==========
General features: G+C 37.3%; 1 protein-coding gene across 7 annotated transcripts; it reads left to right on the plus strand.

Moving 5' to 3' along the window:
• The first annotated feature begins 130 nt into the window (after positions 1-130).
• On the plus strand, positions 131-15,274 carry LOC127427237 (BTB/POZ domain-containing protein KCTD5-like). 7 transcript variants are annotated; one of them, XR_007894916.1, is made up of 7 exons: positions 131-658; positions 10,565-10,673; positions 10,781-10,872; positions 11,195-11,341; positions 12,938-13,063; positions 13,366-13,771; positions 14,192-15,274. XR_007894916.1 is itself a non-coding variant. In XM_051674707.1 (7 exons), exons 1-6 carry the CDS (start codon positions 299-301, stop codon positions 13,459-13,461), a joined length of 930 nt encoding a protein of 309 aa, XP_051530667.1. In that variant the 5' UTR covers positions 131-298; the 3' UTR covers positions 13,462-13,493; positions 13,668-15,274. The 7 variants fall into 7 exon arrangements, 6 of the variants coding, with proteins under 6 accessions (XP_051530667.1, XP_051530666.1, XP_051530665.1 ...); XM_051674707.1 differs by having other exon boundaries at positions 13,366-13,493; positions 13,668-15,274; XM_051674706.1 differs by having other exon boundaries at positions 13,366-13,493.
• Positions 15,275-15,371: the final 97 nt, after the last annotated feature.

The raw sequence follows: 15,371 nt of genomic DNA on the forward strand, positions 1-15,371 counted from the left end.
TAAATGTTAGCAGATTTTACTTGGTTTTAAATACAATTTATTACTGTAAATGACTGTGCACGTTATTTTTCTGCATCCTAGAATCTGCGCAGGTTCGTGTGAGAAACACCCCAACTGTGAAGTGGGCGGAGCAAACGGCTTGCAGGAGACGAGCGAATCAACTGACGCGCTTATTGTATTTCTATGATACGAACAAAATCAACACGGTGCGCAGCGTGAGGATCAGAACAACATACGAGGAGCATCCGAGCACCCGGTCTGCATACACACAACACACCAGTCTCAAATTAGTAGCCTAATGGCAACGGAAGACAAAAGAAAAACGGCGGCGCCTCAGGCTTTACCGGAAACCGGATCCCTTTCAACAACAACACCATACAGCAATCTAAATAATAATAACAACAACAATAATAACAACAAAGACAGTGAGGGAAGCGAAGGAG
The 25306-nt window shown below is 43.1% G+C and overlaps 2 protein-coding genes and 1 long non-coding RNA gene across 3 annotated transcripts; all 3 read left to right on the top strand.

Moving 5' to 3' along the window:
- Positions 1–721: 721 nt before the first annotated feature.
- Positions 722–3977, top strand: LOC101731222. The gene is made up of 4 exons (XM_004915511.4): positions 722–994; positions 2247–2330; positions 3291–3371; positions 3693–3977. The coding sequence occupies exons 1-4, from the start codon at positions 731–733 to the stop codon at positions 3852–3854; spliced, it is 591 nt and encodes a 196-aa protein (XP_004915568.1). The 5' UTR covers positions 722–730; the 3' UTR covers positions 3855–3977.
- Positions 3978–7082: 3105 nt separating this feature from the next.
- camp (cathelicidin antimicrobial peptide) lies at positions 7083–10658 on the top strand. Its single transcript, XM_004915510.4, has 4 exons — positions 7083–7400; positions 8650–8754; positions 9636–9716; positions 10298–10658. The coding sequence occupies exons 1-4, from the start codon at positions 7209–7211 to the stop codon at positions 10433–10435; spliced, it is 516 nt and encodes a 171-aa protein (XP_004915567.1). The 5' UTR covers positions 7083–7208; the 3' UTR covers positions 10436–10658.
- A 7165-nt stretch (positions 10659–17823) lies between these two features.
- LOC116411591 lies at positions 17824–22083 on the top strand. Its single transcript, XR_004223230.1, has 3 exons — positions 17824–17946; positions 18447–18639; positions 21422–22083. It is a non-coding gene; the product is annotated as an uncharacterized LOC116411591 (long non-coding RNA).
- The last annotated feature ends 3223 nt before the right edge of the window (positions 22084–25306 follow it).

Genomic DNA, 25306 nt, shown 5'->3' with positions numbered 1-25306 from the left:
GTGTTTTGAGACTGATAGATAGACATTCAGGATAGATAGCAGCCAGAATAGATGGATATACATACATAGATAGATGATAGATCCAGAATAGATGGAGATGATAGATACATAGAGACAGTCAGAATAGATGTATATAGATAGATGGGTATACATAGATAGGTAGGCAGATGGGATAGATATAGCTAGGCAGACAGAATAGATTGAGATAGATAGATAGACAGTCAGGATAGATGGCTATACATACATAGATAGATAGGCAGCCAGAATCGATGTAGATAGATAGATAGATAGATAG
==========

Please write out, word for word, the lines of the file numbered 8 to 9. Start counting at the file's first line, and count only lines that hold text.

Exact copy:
The 25306-nt window shown below is 43.1% G+C and overlaps 2 protein-coding genes and 1 long non-coding RNA gene across 3 annotated transcripts; all 3 read left to right on the top strand.

Moving 5' to 3' along the window: